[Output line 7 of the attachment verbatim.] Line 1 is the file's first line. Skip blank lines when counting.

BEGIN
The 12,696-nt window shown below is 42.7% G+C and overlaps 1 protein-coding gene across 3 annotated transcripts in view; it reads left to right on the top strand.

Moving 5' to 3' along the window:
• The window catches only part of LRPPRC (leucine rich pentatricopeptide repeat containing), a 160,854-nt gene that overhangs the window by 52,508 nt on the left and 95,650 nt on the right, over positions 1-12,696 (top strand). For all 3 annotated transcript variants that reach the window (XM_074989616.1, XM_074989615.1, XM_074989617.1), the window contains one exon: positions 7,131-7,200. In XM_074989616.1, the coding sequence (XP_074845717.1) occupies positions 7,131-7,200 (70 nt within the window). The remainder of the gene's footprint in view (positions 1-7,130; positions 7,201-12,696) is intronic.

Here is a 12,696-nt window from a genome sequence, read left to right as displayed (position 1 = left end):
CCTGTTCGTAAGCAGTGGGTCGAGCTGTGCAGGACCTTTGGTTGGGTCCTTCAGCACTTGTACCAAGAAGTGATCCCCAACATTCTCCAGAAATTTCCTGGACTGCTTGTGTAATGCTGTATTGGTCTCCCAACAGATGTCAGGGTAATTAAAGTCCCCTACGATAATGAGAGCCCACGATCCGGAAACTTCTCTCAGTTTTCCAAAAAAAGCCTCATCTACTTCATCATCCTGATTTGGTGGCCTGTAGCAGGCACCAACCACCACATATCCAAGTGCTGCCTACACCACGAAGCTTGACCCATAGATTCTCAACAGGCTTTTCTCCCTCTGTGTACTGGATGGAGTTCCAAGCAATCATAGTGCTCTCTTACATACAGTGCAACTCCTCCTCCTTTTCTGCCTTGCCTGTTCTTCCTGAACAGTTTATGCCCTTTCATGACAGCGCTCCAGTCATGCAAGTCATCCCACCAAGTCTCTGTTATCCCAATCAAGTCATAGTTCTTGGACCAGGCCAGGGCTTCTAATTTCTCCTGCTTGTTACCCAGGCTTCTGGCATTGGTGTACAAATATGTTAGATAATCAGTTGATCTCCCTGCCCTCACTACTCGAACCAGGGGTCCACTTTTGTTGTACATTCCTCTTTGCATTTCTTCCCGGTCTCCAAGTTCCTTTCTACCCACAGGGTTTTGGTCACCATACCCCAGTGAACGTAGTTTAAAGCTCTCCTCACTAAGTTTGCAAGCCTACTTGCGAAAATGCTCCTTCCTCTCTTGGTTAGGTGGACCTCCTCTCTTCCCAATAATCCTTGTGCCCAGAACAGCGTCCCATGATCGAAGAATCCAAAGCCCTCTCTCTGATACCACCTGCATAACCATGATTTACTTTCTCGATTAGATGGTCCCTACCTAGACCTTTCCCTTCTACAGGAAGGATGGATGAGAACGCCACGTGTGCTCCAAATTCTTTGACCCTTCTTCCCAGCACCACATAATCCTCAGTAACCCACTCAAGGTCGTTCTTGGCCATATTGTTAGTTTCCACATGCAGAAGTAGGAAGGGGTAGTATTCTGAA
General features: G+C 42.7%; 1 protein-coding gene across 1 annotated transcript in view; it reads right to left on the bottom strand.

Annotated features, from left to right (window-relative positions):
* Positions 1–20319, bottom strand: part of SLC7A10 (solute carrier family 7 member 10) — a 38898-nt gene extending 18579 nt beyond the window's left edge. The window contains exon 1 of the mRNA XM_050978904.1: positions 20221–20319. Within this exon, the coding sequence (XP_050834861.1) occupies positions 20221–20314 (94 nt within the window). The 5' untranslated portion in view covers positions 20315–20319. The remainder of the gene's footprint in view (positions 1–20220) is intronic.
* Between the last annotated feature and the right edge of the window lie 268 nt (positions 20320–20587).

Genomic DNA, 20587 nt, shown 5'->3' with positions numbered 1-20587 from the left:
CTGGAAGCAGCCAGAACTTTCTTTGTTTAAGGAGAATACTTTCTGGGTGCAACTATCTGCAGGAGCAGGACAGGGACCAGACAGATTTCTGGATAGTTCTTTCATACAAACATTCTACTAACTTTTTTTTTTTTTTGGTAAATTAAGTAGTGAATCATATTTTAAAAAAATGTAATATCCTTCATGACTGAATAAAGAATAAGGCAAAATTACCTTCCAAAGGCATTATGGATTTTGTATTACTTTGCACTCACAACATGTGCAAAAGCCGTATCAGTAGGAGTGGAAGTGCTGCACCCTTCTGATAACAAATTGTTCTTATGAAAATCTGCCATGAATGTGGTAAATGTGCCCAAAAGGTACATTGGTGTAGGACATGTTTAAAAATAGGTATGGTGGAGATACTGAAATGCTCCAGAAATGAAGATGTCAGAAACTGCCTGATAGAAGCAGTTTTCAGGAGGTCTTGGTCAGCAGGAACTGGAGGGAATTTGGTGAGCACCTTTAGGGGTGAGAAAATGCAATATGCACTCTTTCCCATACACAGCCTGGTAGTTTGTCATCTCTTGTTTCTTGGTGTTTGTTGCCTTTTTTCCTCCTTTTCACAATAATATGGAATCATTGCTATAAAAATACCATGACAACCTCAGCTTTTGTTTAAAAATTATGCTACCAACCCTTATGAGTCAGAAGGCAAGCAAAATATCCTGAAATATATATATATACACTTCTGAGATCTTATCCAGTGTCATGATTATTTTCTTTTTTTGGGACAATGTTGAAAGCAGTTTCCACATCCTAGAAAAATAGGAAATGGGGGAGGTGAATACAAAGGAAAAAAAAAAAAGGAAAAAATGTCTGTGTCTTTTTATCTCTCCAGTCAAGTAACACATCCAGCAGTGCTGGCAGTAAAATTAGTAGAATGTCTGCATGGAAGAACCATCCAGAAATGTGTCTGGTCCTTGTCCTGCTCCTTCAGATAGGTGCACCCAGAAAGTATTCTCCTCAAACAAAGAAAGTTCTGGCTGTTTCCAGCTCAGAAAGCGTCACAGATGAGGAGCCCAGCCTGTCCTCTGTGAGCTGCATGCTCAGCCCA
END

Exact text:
Annotated features, from left to right (window-relative positions):